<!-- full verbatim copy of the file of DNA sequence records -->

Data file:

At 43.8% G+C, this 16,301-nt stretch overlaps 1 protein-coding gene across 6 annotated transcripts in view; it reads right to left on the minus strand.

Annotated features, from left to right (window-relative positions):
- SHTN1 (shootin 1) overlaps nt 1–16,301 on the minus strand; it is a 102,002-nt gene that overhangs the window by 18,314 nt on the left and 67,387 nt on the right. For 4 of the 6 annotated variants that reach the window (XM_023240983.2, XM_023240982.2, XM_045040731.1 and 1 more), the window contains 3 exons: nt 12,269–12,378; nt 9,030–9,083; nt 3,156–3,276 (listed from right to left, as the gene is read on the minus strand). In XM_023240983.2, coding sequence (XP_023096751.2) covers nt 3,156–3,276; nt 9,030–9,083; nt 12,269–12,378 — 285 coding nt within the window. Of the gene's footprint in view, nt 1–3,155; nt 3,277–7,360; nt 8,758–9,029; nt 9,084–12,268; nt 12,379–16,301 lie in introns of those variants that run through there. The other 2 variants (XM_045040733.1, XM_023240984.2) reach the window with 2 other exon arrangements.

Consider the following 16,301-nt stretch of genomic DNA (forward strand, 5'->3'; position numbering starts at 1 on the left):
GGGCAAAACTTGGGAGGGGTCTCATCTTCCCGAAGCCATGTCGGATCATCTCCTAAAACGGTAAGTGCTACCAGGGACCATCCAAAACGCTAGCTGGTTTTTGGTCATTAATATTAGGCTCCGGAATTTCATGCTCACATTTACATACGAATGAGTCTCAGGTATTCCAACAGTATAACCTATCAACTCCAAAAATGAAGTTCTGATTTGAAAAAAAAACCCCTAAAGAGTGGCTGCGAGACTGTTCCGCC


At 43.8% G+C, this 16,301-nt stretch overlaps 1 protein-coding gene across 6 annotated transcripts in view; it reads right to left on the minus strand.

Annotated features, from left to right (window-relative positions):
- SHTN1 (shootin 1) overlaps nt 1–16,301 on the minus strand; it is a 102,002-nt gene that overhangs the window by 18,314 nt on the left and 67,387 nt on the right. For 4 of the 6 annotated variants that reach the window (XM_023240983.2, XM_023240982.2, XM_045040731.1 and 1 more), the window contains 3 exons: nt 12,269–12,378; nt 9,030–9,083; nt 3,156–3,276 (listed from right to left, as the gene is read on the minus strand). In XM_023240983.2, coding sequence (XP_023096751.2) covers nt 3,156–3,276; nt 9,030–9,083; nt 12,269–12,378 — 285 coding nt within the window. Of the gene's footprint in view, nt 1–3,155; nt 3,277–7,360; nt 8,758–9,029; nt 9,084–12,268; nt 12,379–16,301 lie in introns of those variants that run through there. The other 2 variants (XM_045040733.1, XM_023240984.2) reach the window with 2 other exon arrangements.

Consider the following 16,301-nt stretch of genomic DNA (forward strand, 5'->3'; position numbering starts at 1 on the left):
GGGCAAAACTTGGGAGGGGTCTCATCTTCCCGAAGCCATGTCGGATCATCTCCTAAAACGGTAAGTGCTACCAGGGACCATCCAAAACGCTAGCTGGTTTTTGGTCATTAATATTAGGCTCCGGAATTTCATGCTCACATTTACATACGAATGAGTCTCAGGTATTCCAACAGTATAACCTATCAACTCCAAAAATGAAGTTCTGATTTGAAAAAAAAACCCCTAAAGAGTGGCTGCGAGACTGTTCCGCC